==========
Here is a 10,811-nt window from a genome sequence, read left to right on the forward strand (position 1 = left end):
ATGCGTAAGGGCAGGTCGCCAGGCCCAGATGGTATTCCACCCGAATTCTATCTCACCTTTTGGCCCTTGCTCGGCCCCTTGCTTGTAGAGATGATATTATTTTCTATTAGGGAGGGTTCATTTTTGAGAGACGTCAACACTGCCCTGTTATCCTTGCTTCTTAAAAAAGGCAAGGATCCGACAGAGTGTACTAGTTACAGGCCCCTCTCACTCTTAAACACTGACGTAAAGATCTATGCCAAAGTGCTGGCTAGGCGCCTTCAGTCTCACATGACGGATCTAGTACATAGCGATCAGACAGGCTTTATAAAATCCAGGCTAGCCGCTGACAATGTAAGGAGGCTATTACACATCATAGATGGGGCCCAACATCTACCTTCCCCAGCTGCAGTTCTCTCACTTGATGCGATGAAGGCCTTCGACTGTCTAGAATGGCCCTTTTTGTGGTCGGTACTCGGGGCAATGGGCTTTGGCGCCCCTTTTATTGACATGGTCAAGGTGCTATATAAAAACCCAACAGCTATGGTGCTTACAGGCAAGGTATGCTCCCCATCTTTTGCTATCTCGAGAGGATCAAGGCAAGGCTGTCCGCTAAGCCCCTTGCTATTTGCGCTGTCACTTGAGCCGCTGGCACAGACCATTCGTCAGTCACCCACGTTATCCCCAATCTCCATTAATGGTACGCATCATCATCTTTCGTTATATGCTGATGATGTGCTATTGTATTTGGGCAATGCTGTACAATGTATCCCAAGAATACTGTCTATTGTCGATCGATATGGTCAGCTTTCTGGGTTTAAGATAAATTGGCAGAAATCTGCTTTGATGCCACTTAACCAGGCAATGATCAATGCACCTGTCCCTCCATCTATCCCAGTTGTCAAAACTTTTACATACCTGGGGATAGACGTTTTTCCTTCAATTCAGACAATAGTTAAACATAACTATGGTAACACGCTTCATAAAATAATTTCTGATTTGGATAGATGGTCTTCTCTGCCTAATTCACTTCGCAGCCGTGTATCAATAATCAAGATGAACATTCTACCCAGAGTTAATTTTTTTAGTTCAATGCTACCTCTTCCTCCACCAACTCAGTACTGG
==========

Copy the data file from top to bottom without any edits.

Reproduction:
Here is a 10,811-nt window from a genome sequence, read left to right on the forward strand (position 1 = left end):
ATGCGTAAGGGCAGGTCGCCAGGCCCAGATGGTATTCCACCCGAATTCTATCTCACCTTTTGGCCCTTGCTCGGCCCCTTGCTTGTAGAGATGATATTATTTTCTATTAGGGAGGGTTCATTTTTGAGAGACGTCAACACTGCCCTGTTATCCTTGCTTCTTAAAAAAGGCAAGGATCCGACAGAGTGTACTAGTTACAGGCCCCTCTCACTCTTAAACACTGACGTAAAGATCTATGCCAAAGTGCTGGCTAGGCGCCTTCAGTCTCACATGACGGATCTAGTACATAGCGATCAGACAGGCTTTATAAAATCCAGGCTAGCCGCTGACAATGTAAGGAGGCTATTACACATCATAGATGGGGCCCAACATCTACCTTCCCCAGCTGCAGTTCTCTCACTTGATGCGATGAAGGCCTTCGACTGTCTAGAATGGCCCTTTTTGTGGTCGGTACTCGGGGCAATGGGCTTTGGCGCCCCTTTTATTGACATGGTCAAGGTGCTATATAAAAACCCAACAGCTATGGTGCTTACAGGCAAGGTATGCTCCCCATCTTTTGCTATCTCGAGAGGATCAAGGCAAGGCTGTCCGCTAAGCCCCTTGCTATTTGCGCTGTCACTTGAGCCGCTGGCACAGACCATTCGTCAGTCACCCACGTTATCCCCAATCTCCATTAATGGTACGCATCATCATCTTTCGTTATATGCTGATGATGTGCTATTGTATTTGGGCAATGCTGTACAATGTATCCCAAGAATACTGTCTATTGTCGATCGATATGGTCAGCTTTCTGGGTTTAAGATAAATTGGCAGAAATCTGCTTTGATGCCACTTAACCAGGCAATGATCAATGCACCTGTCCCTCCATCTATCCCAGTTGTCAAAACTTTTACATACCTGGGGATAGACGTTTTTCCTTCAATTCAGACAATAGTTAAACATAACTATGGTAACACGCTTCATAAAATAATTTCTGATTTGGATAGATGGTCTTCTCTGCCTAATTCACTTCGCAGCCGTGTATCAATAATCAAGATGAACATTCTACCCAGAGTTAATTTTTTTAGTTCAATGCTACCTCTTCCTCCACCAACTCAGTACTGG